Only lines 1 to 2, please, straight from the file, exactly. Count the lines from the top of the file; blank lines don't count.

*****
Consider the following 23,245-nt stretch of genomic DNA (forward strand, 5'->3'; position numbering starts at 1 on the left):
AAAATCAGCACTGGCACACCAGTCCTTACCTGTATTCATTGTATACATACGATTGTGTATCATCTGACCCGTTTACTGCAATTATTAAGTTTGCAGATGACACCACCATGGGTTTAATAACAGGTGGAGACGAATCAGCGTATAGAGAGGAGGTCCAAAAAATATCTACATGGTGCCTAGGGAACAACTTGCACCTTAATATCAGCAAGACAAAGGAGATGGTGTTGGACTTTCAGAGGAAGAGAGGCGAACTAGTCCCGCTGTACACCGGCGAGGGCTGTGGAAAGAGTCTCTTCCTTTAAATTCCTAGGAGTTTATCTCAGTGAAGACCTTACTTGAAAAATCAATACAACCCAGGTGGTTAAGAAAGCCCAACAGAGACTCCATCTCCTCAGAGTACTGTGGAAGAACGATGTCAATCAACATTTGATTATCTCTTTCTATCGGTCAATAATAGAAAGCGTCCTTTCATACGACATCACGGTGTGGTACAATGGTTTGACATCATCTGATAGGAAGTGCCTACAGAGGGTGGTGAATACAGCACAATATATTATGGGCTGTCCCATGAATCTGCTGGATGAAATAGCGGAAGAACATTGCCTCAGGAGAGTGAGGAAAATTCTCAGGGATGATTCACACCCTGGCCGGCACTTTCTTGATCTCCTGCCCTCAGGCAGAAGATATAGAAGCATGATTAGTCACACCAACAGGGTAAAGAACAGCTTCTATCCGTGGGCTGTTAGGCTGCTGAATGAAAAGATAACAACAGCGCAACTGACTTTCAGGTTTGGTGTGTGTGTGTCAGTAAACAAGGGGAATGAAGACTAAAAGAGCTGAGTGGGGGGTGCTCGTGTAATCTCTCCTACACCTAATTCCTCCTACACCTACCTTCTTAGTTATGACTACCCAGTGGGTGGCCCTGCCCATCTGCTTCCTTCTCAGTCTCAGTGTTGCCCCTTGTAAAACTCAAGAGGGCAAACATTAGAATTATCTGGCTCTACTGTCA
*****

Consider the following 23,245-nt stretch of genomic DNA (forward strand, 5'->3'; position numbering starts at 1 on the left):
AAAATCAGCACTGGCACACCAGTCCTTACCTGTATTCATTGTATACATACGATTGTGTATCATCTGACCCGTTTACTGCAATTATTAAGTTTGCAGATGACACCACCATGGGTTTAATAACAGGTGGAGACGAATCAGCGTATAGAGAGGAGGTCCAAAAAATATCTACATGGTGCCTAGGGAACAACTTGCACCTTAATATCAGCAAGACAAAGGAGATGGTGTTGGACTTTCAGAGGAAGAGAGGCGAACTAGTCCCGCTGTACACCGGCGAGGGCTGTGGAAAGAGTCTCTTCCTTTAAATTCCTAGGAGTTTATCTCAGTGAAGACCTTACTTGAAAAATCAATACAACCCAGGTGGTTAAGAAAGCCCAACAGAGACTCCATCTCCTCAGAGTACTGTGGAAGAACGATGTCAATCAACATTTGATTATCTCTTTCTATCGGTCAATAATAGAAAGCGTCCTTTCATACGACATCACGGTGTGGTACAATGGTTTGACATCATCTGATAGGAAGTGCCTACAGAGGGTGGTGAATACAGCACAATATATTATGGGCTGTCCCATGAATCTGCTGGATGAAATAGCGGAAGAACATTGCCTCAGGAGAGTGAGGAAAATTCTCAGGGATGATTCACACCCTGGCCGGCACTTTCTTGATCTCCTGCCCTCAGGCAGAAGATATAGAAGCATGATTAGTCACACCAACAGGGTAAAGAACAGCTTCTATCCGTGGGCTGTTAGGCTGCTGAATGAAAAGATAACAACAGCGCAACTGACTTTCAGGTTTGGTGTGTGTGTGTCAGTAAACAAGGGGAATGAAGACTAAAAGAGCTGAGTGGGGGGTGCTCGTGTAATCTCTCCTACACCTAATTCCTCCTACACCTACCTTCTTAGTTATGACTACCCAGTGGGTGGCCCTGCCCATCTGCTTCCTTCTCAGTCTCAGTGTTGCCCCTTGTAAAACTCAAGAGGGCAAACATTAGAATTATCTGGCTCTACTGTCA